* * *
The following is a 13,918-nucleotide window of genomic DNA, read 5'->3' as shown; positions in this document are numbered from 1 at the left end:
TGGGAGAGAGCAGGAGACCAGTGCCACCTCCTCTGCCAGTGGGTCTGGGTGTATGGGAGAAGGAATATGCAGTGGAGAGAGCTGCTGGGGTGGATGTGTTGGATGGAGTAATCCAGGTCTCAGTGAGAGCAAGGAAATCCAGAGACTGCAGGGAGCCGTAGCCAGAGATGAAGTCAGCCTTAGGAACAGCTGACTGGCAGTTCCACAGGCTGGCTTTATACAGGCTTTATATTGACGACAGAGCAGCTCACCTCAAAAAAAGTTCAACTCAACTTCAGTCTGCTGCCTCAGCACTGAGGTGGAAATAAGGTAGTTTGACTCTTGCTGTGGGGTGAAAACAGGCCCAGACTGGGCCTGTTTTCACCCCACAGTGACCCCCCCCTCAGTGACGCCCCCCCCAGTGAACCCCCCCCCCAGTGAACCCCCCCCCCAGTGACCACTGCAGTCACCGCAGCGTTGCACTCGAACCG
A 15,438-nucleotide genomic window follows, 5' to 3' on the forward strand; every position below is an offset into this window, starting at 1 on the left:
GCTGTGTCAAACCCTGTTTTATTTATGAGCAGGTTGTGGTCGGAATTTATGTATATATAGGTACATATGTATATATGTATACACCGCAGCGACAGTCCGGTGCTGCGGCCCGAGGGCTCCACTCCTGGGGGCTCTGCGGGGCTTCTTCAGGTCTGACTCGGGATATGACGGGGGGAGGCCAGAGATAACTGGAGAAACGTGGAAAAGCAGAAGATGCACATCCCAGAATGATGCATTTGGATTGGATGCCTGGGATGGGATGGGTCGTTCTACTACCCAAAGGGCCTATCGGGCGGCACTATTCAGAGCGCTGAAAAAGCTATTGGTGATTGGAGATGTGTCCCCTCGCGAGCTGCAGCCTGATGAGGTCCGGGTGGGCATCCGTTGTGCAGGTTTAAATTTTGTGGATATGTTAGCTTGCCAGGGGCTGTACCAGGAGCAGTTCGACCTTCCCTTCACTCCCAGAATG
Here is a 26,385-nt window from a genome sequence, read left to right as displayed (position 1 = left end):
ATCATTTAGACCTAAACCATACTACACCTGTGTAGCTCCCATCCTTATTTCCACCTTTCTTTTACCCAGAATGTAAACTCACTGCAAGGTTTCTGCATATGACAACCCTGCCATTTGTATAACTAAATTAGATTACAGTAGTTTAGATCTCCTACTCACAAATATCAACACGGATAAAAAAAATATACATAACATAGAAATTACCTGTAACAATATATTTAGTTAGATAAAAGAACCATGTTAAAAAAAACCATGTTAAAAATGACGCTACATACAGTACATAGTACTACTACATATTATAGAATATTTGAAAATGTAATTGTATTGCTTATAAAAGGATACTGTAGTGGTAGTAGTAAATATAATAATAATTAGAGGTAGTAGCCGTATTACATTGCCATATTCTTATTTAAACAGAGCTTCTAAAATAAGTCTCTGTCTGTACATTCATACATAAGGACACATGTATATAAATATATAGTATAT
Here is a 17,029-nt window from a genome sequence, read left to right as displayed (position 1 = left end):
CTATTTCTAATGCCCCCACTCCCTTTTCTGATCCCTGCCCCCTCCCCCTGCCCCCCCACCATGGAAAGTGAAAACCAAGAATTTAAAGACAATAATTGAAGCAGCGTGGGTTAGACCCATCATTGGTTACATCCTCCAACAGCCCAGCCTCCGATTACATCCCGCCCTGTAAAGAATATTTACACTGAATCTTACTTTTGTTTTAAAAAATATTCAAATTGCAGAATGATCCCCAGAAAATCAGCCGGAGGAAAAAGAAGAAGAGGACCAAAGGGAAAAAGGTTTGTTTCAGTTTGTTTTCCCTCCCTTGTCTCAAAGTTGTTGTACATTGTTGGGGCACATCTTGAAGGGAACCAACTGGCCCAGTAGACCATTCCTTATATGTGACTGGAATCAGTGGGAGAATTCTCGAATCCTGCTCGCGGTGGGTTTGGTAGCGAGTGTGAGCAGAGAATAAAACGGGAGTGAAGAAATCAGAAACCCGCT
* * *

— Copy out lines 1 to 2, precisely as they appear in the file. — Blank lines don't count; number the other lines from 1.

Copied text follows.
The following is a 13,918-nucleotide window of genomic DNA, read 5'->3' as shown; positions in this document are numbered from 1 at the left end:
TGGGAGAGAGCAGGAGACCAGTGCCACCTCCTCTGCCAGTGGGTCTGGGTGTATGGGAGAAGGAATATGCAGTGGAGAGAGCTGCTGGGGTGGATGTGTTGGATGGAGTAATCCAGGTCTCAGTGAGAGCAAGGAAATCCAGAGACTGCAGGGAGCCGTAGCCAGAGATGAAGTCAGCCTTAGGAACAGCTGACTGGCAGTTCCACAGGCTGGCTTTATACAGGCTTTATATTGACGACAGAGCAGCTCACCTCAAAAAAAGTTCAACTCAACTTCAGTCTGCTGCCTCAGCACTGAGGTGGAAATAAGGTAGTTTGACTCTTGCTGTGGGGTGAAAACAGGCCCAGACTGGGCCTGTTTTCACCCCACAGTGACCCCCCCCTCAGTGACGCCCCCCCCAGTGAACCCCCCCCCCAGTGAACCCCCCCCCCAGTGACCACTGCAGTCACCGCAGCGTTGCACTCGAACCG